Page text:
[TLS] AD Review of draft-ietf-tls-tls13

Kathleen Moriarty <kathleen.moriarty.ietf@gmail.com> Sat, 13 May 2017 02:11 UTC

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From: Kathleen Moriarty <kathleen.moriarty.ietf@gmail.com>
Date: Fri, 12 May 2017 22:07:37 -0400
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Subject: [TLS] AD Review of draft-ietf-tls-tls13
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Thank you all for your work on TLS 1.3.  The list has still been
active on a few topics, so I want to see how that all settles out in
addition to the questions I have on the draft below.


1. Since this is going for IETF last call soon and there has been
review of the draft (workshop, but is clearly ongoing from the list
discussions), should the first sentence of the Introductions be

   DISCLAIMER: This is a WIP draft of TLS 1.3 and has not yet seen
   significant security analysis.

2. Section 4.2.9 - There should be some mention or pointer to the
security considerations and recommendations on replay attacks for
0-RTT from this section.  I don't see any mention of discouraging
0-RTT from being a default and think that would be good for
applications that use TLS expecting replay protection.  I know the WG
agreed to keeping 0-RTT, but I think it's very important to make the
issues clear and not have this come up as a default in any
implementation/deployment for unsuspecting users.  Part of this will
get down to implementation specifics and configuration options, but
offering some guidance is important. This document will be read by
many, not just developers.

Since clients have to initiate 0-RTT, the user has to have some idea
that replay attacks are possible and accept that risk.  If this were
used in web applications, then all servers that don't want to see
replay attacks (banking, etc.), would have to have explicitly reject
this usage.  As such, there needs to be very strong guidance to this
point. Would it be that browsers configure this as a default or
something users would have to turn on or just leave it as an option
(with warnings) for a client to enable?  Would servers have clear
information in configuration files (or setup) about the implications
of this option for those that don't read the RFC and are not aware of
this problem?

Most of this discussion belongs directly in the security consideration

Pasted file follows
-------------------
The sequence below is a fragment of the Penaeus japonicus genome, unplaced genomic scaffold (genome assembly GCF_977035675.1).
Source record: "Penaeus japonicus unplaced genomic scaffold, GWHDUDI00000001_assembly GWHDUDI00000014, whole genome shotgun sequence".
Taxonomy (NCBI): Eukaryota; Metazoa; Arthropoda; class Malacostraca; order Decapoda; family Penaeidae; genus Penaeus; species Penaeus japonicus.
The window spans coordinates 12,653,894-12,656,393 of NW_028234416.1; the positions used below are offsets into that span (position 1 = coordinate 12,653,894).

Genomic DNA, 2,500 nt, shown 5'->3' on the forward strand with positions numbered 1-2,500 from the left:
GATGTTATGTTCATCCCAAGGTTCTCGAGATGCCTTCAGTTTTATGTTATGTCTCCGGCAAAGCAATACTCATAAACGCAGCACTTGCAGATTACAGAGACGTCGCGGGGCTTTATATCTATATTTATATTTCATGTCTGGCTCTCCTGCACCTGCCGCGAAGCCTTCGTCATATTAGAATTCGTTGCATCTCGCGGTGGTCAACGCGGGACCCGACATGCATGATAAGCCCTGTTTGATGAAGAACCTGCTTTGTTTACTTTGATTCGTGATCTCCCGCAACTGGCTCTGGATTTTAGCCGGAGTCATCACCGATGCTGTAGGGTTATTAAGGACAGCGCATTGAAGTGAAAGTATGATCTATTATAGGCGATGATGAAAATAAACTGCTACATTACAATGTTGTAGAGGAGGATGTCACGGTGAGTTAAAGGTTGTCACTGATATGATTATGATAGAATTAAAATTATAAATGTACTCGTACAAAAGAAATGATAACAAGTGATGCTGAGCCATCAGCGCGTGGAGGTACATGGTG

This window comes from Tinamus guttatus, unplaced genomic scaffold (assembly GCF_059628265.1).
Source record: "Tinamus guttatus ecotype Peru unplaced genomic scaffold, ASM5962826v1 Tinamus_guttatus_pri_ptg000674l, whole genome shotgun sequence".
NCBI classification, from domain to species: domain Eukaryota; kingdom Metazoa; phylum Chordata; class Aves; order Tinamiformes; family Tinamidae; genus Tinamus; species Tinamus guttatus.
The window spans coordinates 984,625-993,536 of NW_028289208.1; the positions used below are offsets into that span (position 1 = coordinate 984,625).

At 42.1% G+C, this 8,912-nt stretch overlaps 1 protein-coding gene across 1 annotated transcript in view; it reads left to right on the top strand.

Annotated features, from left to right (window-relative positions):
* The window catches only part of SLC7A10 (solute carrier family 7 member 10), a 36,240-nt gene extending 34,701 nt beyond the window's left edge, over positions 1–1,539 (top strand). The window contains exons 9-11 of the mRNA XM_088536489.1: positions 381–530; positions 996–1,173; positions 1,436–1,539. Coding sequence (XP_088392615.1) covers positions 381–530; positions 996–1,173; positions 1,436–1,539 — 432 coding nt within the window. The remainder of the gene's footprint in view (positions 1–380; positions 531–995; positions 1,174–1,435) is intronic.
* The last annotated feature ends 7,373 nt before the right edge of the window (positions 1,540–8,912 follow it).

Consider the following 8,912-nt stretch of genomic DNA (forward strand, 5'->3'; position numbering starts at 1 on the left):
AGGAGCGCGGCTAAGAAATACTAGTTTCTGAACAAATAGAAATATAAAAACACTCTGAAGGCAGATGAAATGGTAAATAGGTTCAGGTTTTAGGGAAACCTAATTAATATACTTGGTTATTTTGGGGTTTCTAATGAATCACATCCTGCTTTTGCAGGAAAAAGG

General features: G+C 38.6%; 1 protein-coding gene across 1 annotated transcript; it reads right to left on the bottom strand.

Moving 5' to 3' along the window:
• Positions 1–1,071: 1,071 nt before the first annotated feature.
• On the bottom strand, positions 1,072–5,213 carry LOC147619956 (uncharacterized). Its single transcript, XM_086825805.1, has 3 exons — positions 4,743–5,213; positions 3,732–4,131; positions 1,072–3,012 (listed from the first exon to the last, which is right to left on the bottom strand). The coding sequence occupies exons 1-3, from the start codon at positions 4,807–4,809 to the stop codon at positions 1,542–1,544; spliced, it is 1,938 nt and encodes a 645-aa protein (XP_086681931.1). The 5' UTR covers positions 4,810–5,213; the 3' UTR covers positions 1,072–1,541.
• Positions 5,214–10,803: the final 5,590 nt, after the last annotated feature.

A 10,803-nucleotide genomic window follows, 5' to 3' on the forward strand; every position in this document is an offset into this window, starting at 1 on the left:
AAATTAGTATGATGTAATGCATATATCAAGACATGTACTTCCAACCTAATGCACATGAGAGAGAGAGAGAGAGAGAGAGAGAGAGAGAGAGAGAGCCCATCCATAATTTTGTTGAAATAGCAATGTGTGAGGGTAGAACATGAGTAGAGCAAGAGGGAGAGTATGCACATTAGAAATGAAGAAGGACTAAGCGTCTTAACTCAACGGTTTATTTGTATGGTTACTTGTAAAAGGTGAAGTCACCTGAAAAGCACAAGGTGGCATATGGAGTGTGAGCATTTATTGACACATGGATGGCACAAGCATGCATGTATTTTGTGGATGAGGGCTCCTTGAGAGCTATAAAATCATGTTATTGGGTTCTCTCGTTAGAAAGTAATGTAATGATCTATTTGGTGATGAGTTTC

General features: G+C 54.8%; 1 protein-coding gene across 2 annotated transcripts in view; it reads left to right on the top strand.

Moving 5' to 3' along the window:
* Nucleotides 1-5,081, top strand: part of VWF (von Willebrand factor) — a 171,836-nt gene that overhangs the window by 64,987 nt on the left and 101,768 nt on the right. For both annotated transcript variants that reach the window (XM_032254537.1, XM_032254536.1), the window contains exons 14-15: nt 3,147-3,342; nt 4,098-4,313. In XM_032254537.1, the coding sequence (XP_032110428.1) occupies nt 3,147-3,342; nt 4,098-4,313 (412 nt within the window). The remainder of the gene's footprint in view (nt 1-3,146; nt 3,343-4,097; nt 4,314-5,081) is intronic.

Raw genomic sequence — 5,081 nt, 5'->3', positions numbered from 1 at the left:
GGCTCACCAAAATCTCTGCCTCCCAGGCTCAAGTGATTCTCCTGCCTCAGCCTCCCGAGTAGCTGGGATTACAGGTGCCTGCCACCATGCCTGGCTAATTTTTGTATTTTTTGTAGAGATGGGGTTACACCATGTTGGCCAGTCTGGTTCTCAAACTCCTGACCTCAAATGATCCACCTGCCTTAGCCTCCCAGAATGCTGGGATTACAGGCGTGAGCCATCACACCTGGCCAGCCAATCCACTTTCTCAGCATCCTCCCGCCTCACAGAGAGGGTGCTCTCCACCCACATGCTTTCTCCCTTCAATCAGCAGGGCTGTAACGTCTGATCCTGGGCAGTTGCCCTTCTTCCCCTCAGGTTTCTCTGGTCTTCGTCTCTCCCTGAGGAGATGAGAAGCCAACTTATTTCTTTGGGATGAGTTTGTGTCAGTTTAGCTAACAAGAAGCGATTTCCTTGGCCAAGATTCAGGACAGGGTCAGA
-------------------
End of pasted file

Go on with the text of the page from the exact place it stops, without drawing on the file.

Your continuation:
section, but there has to be mention of it with a reference from
section 4.2.9.  It's not just an API consideration, this is for
developers, implementers, and users of the protocol. Many other
protocols use TLS beside HTTP and do so with the expectation of replay

While Appendix C1 is helpful, I don't think it's enough.  It's
disappointing to see a protocol with a replay attack written as a
prominent feature of TLS 1.3 and little discouragement from use.

3. Section 4.2.

   "In general, detailed certificate validation procedures are out of
   scope for TLS (see [RFC5280]).  This section provides TLS-specific

I don't see an explanation of why it is out-of-scope.  The reference
is just to RFC5280, which seems odd.  I would expect the reference to
be to something that explains why it is out-of-scope.

RFC7525 has use of RFC5280 as a best practice for server identity
verification and revocation checks for TLS 1.2.  Is this just for TLS
1.3?  Why?
RFC3280 is cited for revocation in the TLS 1.2 RFC.  I think a little
explanation here would be helpful since this seems to be a departure
(or reference to the changes section).

If RFC5280 remains out-of-scope, this section should fully describe
the certificate validation process for TLS 1.3. I think you need to
list out everything that should be checked as opposed to just
including one example:

   "Also, if some aspect of the certificate chain was
   unacceptable (e.g., it was not signed by a known, trusted CA), the
   server MAY at its discretion either continue the handshake
   (considering the client unauthenticated) or abort the handshake."

4. Section 6.2 Error Alerts

In addition to sending the error, I don't see any mention of the error
being logged on the server side, shouldn't that be specified?  Logging
errors (at least in debug modes when needed) provides valuable
troubleshooting information and many applications don't do an adequate
job of logging, so I think it's important to call that out here as a


Best regards,